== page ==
vehicle……here at Cadillac we don’t expect this………. so on behalf of the Company please accept our
check for $1000 and dinner for 2 at any of these Scottsdale restaurants”
“Urrrrrrrrrrrrrrgh………. ummmmmm, stutter, stutter, cough politely……. meek and humble … thank you”
Well that was very clever, completely knocked the wind out of my sails and I found myself becalmed
in the Sea of Cadillac!

With the sandy beige edition at 90,000 time to go shopping again as the company is on another
upswing. This time the dealership have the very latest EXT version which is a longer wheelbase
chasis, the pick-up rear end, true 4-5 seater with 4 doors, navigation system and hi-tech bose radio
and disc player. Big chrome wheels, a host of custom billet parts and red pinstriping and motifs over
stunning black. Its a MUST !

Home with the black EXT

The drive home reveals an annoying wheel balance problem at about 65 mph, but as this super
hi-tech machine has every bell and whistle imaginable I can flash through the comp which shows me
the tire pressure on every wheel. The dealership says bring it back and the following day they spend
trying to balance it. They claim it is better but not good enough so they will change all the new tires the
next day at around $350 a pop! These tires are the super wide low profile Toyos. Well once more I’m impressed with Mr Cadillac.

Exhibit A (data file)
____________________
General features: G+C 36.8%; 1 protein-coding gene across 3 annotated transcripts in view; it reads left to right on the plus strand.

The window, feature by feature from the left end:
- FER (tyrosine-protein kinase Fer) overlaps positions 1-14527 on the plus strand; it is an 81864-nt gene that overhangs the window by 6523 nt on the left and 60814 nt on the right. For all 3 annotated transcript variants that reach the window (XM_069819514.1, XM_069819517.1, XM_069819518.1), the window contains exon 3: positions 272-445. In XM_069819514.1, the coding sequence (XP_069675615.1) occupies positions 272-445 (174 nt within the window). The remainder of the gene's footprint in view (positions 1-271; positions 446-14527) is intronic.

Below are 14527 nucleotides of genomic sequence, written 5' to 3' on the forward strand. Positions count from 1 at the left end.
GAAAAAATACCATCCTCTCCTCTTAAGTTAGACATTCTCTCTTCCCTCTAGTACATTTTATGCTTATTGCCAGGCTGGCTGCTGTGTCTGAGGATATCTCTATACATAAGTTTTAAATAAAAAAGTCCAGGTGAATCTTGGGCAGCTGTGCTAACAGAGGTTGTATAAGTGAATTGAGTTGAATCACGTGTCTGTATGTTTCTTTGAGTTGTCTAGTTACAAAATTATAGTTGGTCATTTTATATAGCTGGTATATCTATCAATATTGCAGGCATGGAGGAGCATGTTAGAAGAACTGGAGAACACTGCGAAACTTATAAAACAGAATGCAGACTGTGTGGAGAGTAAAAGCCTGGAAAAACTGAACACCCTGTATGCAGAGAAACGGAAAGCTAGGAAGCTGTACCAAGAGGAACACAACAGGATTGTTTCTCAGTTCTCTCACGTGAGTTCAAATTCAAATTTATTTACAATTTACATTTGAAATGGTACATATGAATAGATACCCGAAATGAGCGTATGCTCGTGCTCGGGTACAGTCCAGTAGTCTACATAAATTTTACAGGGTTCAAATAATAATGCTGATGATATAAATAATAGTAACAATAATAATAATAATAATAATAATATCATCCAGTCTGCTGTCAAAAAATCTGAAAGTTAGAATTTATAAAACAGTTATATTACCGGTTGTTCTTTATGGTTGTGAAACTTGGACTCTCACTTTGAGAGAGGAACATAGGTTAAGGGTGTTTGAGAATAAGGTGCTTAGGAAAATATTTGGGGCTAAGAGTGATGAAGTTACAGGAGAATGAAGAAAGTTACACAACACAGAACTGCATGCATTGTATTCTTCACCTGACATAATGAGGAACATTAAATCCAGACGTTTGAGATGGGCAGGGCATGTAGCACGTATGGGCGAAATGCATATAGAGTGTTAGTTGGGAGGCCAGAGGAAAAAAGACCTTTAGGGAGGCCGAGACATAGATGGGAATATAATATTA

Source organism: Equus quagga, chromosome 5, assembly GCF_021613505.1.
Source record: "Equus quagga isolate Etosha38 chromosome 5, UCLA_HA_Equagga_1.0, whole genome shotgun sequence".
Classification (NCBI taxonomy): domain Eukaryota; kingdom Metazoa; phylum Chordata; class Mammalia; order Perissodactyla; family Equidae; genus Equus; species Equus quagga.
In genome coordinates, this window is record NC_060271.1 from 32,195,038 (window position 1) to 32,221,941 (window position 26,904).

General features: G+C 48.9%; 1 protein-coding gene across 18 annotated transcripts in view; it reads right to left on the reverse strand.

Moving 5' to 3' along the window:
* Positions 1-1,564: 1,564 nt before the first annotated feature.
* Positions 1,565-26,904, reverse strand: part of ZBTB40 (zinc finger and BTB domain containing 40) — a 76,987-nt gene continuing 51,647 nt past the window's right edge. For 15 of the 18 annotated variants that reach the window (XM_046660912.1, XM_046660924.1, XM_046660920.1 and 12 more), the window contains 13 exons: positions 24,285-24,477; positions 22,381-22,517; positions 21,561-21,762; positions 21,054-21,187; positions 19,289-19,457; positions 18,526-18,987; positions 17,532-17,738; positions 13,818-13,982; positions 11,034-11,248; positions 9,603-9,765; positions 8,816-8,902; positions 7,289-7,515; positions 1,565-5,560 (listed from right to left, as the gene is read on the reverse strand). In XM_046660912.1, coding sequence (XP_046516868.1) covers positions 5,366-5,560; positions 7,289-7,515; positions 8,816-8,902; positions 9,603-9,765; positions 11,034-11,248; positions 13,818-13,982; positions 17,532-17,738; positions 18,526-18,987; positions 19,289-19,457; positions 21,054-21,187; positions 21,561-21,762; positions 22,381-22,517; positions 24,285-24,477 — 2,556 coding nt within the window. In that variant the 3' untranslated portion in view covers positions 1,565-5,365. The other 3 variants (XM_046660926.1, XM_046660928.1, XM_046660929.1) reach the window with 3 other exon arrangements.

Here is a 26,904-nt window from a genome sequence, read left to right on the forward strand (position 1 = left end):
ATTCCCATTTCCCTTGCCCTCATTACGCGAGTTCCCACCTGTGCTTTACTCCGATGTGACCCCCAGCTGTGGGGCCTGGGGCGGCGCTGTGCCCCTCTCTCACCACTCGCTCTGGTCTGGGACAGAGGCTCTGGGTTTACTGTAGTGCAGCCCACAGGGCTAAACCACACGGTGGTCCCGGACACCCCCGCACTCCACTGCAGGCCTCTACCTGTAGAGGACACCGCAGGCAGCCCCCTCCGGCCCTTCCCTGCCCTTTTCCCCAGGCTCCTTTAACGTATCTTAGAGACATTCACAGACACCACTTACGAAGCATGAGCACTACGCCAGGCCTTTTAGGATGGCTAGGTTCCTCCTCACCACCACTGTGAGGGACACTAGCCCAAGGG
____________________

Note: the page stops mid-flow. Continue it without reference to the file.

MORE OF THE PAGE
40 miles later with another $1400 of new tires!

The next year Brenda decides to change her car as she doesn’t like the Chevrolet she is driving.
Sadly she is the wrong way up in it financially but she does have a very nice boat which is not getting
used enough so she arranges a cracking deal using all her realator expertise.

On the day of the deal, which is a Sunday, I pump up all the cross ply trailer tires for the boat and they
are all dry rotted in the Arizona sun but we only have 30 miles to go to the dealership so they should
do one more trip.

The trailer tires are pumped up, in some cases for the last time

Trailer is hitched, full lights checked, and off we go. The first 20 miles goes by and we are on the 101 freeway and then there is an almight BOOOM and the left side rear trailer tire goes on the number two
axle !  Well I suppose that was fairly predictable so with hazards on we limp down the hard shoulder
at around 15 mph. 3 miles later with the rapidly shredding carcass flapping and bashing the fender
there is another BOOOM as the front right axle loses it’s rubber! Now we have a matched set !

We pull into a gas station to survey the damage and of course being Sunday lunchtime to find an
open tire shop who has trailer tires and a mobile service, even in Phoenix, just isn’t going to happen.
With only 3 miles to go we will creep down the side roads in town and hope the Police are all at lunch.